11 made to the proposed development project (or ap- proved alternatives) or significant new circum- stances or information become known relevant to the environmental impact of the project.72 Where an ROD has been issued, but more than 3 years have passed and the project has not been imple- mented, the FAA requires a written reevaluation of the EIS (or EA) to determine whether there are significant new circumstances or information that require supplementation.73 The Supplemental EIS (or EA) must satisfy the requirements of an EIS (or EA), and an ROD (and/or FONSI, as applica- ble) must be issued before the project can be im- plemented.74 C. State Mini-NEPA Laws A number of states have adopted what are known variously as “mini-NEPA,” “little NEPA,” or “NEPA-like” statutes, which require an envi- ronmental review procedure similar to NEPA for state actions having a significant impact on the environment.75 These include the California Envi- ronmental Quality Act (CEQA)76 and the Massa- chusetts Environmental Protection Act (MEPA).77 These state mini-NEPA laws may require a state environmental agency or airport sponsor (e.g., a state or regional aviation authority) to perform an environmental review for a proposed development project at an airport, in addition to the FAA’s en- vironmental review requirements under NEPA. The FAA requires any state mini-NEPA environ- mental review to be conducted jointly with the NEPA environmental review to the extent possi- ble.78 As a general rule, no significant airport de- velopment (e.g., to expand capacity or reduce de- lay) will take place without FAA funding (or without the FAA’s unconditional approval of an ALP). Therefore, Federal NEPA review will prac- tically always be required for any significant air- port development project, and that NEPA review, in most cases, will satisfy most requirements of the state mini-NEPA review (once adopted by the appropriate state agency). However, the airport sponsor should contact the lead state agency un- der a mini-NEPA law and encourage that state 72 40 C.F.R. § 1502.9(c)(1) (2012); see also FAA Order 1050.1E, §§ 411a, 516a (2004). 73 FAA Order 5050.4B, § 1401(c) (2006). 74 40 C.F.R. § 1502.9(c)(4) (2012); see also FAA Order 1050.1E, §§ 411b, 516b (2004). 75 Wyatt, supra note 28, at 739. 76 CAL. PUB. RES. CODE § 21000 et seq. (2012). 77 MASS. GEN. LAWS ch. 30, § 61 (2012). 78 FAA Order 5050.4B, ch. 1, § 9.m (2006). agency to coordinate its efforts with the FAA to minimize duplication of effort.79 Where the proposed development project will have a significant environmental impact, state mini-NEPA laws typically establish procedural requirements for state agencies (or airport spon- sors) to prepare an Environmental Impact Report (EIR). An EIR is analogous to the Federal EIS and contains the same basic content:80 a discus- sion of environmental impacts, an analysis of al- ternatives, and a discussion of measures to miti- gate the environmental impact of the proposed development project. However, state mini-NEPA laws (unlike NEPA) may also have substantive environmental requirements that require the state agency (or airport sponsor) to adopt the al- ternative with the least environmental impact or to adopt mitigation measures to “minimize” the environmental impact.81 Airport sponsors should be aware of any such substantive requirements in relevant state mini-NEPA laws that might influ- ence the joint NEPA environmental review with the FAA. In response to the survey conducted for this di- gest, most airport sponsors reported no issues with integrating their state mini-NEPA proce- dures (if any) into the Federal NEPA review proc- ess. The lone exception was California, where air- port sponsors consistently expressed frustration with having to address CEQA requirements that go beyond the NEPA requirements. Specifically, actions that may be categorically excluded from NEPA review may not be excluded from CEQA review, so the airport sponsor often has to prepare CEQA documents in situations where NEPA 79 DONALD G. ANDREWS ET AL., APPROACHES TO INTEGRATING AIRPORT DEVELOPMENT AND FEDERAL ENVIRONMENTAL REVIEW PROCESSES 25 (ACRP SYNTHESIS 17 2009). 80 See, e.g., Mass. Port Auth. v. City of Boston, No. 0102731BLS2, 17 Mass. L. Rep. 158, 2003 Mass. Super. LEXIS 425, at *3 nn.4–5 (Nov. 18, 2003) (indicating that the requirements for an EIR under MEPA and an EIS un- der NEPA are so interchangeable that they can be com- bined into a single report). 81 See, e.g., CAL. PUB. RES. CODE § 21002 (2012) (“[P]ublic agencies should not approve projects as proposed if there are feasible alternatives or feasible mitigation measures available which would substantially lessen the significant environmental effects.”); MASS. GEN. LAWS ch. 30, § 61 (2012) (“All agencies…shall review, evaluate, and determine the impact on the natural environment of all works, projects or activities conducted by them and shall use all practicable means and measures to minimize dam- age to the environment.”).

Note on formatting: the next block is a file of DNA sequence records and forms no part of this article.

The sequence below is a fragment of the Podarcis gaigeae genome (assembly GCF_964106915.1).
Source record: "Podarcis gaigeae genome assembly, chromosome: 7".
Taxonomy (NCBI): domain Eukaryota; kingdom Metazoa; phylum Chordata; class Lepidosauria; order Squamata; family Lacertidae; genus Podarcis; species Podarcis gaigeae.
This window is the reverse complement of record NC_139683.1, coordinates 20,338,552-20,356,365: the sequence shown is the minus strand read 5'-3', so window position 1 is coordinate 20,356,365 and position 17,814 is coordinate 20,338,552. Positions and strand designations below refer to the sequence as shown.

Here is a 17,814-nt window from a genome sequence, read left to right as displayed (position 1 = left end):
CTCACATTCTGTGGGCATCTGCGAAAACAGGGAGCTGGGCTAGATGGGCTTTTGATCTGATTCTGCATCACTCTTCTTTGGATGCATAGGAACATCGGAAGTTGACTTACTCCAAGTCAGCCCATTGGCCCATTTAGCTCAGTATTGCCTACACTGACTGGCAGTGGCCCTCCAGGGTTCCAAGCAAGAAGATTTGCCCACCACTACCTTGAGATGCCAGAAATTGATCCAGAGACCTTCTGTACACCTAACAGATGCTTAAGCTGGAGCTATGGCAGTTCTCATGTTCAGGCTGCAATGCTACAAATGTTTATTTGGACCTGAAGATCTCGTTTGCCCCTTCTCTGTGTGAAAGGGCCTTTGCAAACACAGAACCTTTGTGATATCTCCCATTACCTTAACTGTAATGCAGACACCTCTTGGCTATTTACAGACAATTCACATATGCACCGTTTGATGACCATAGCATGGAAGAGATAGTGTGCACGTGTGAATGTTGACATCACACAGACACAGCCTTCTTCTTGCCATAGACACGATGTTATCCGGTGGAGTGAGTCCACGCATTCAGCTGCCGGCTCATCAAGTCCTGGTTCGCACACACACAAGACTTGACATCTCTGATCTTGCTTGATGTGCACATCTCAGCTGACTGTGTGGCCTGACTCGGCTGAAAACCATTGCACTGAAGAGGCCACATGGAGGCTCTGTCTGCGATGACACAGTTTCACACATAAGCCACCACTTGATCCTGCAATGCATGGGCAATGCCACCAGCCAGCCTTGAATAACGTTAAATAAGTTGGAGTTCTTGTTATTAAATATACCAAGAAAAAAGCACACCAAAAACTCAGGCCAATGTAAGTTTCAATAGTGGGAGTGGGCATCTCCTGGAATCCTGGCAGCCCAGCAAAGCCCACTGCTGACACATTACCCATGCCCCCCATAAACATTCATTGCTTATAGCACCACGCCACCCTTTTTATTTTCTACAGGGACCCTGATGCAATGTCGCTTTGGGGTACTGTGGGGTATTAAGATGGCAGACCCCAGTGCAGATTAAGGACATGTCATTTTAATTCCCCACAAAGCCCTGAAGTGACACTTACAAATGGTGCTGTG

12 documents are not required. One survey respon- dent stated, “In California, the NEPA process is often of far less importance than CEQA. The only time NEPA comes into play on most projects is when FAA grant money and/or ALP modification is involved, and most of those projects are Cate- gorical Exclusions.” Another survey respondent from California reported similar observations, and expressed frustration that Federal AIP funds are available to prepare NEPA documents but not to prepare the analogous CEQA documents when the action is categorically excluded from NEPA re- view. A third survey respondent from California indicated that although the differences between NEPA and CEQA create a less efficient environ- mental review process, airport sponsors in Cali- fornia are well aware of the differences and have adapted. No survey respondent from any other state reported any issues coordinating the envi- ronmental reviews under NEPA and state mini- NEPA laws. For airport sponsors located in states that par- ticipate in the FAA’s State Block Grant Program, funding decisions for specific airport development projects are typically made by the administering state agency rather than the FAA.82 In that case, NEPA does not technically apply (since approval of airport development by the Block Grant state is not a federal action, but rather a state action). However, the FAA has ensured that NEPA or NEPA-like review is conducted for Block Grant projects that may have a significant impact on the environment. If the Block Grant state is not sub- ject to a mini-NEPA law, then the proposed devel- opment project is subject to NEPA review (under the terms of the Block Grant Program), but the administering state agency takes on the FAA’s responsibility to oversee the NEPA process.83 If the Block Grant state is subject to a mini-NEPA law, then the proposed development project is not subject to NEPA, but the administering state agency is required to fulfill the mini-NEPA proc- ess84 (which may be stricter than NEPA). How- ever, all airport development projects in Block Grant states are required (under the terms of the Block Grant Program) to satisfy federal special- purpose environmental laws, since those laws would have applied to the project had the FAA retained responsibility for the project.85 These 82 FAA Order 5050.4B, § 210.d (2006). 83 FAA Order 5050.4B, § 212.c (2006). 84 FAA Order 5050.4B, § 212.b (2006). 85 FAA Order 5050.4B, §§ 212.b, c (2006). special-purpose environmental laws are discussed in the following section. Although Congress has only authorized 10 states to participate in the FAA’s Block Grant Program, in the survey conducted for this digest, 19 of the 55 responses (34.5 percent) came from airport sponsors located in Block Grant states. Although airport development in these states may not technically be subject to NEPA, in general, survey responses from airport sponsors located in Block Grant states do not indicate reduced com- pliance with NEPA. If anything, survey respon- dents from the Block Grant states reported higher-than-average numbers of EAs and Cate- gorical Exclusions. D. Special-Purpose Environmental Laws Although NEPA requires discussion of the en- vironmental impacts, reasonable alternatives, and possible mitigation measures of a proposed devel- opment project, NEPA itself does not impose a substantive requirement to select the alternative that minimizes environmental impact. However, there are a number of special-purpose environ- mental laws, typically established to protect spe- cific categories of environmental resources, and these special-purpose laws often do impose sub- stantive requirements if the project will impact the specially protected resources. The FAA has integrated consideration of federal special- purpose laws into the NEPA process of evaluating environmental impacts.86 Specially protected re- sources commonly impacted by airport develop- ments that implicate special-purpose environ- mental laws with substantive requirements include wetlands,87 floodplains,88 coastal zones,89 and wildlife refuges, public parks, or historic sites.90 Airport sponsors should keep in mind that there may also be state special-purpose laws that apply and should be addressed during environ- mental review. Typically, there will exist a non-FAA govern- ment agency with jurisdiction over the specially protected environmental resource or special- 86 FAA Order 5050.4B, ch. 1, § 9.t (2006); FAA Order 1050.1E, App. A (2004). 87 FAA Order 5050.4B, § 1206 (2006); FAA Order 1050.1E, App. A, § 18 (2004). 88 FAA Order 5050.4B, § 1207 (2006); FAA Order 1050.1E, App. A, § 9 (2004). 89 FAA Order 5050.4B, § 1208 (2006); FAA Order 1050.1E, App. A, § 3 (2004). 90 FAA Order 5050.4B, § 1204 (2006); FAA Order 1050.1E, App. A, § 6 (2004).

Next: II. AIRPORT SPONSORS SUBSTANTIVE ROLE IN ENVIRONMENTAL REVIEW »
The Role of the Airport Sponsor in Airport Planning and Environmental Reviews of Proposed Development Projects Under the National Environmental Policy Act (NEPA) and State Mini-NEPA Laws Get This Book
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TRB’s Airport Cooperative Research Program (ACRP) Legal Research Digest 22: The Role of the Airport Sponsor in Airport Planning and Environmental Reviews of Proposed Development Projects Under the National Environmental Policy Act (NEPA) and State Mini-NEPA Laws provides a summary of relevant federal and state environmental review statutes and regulations, the different stages of the NEPA environmental review and actions, “special-purpose” environmental laws, and the roles and responsibilities of the various stakeholders.

Interspersed throughout the digest are specific project survey results relating to the specific topic being addressed.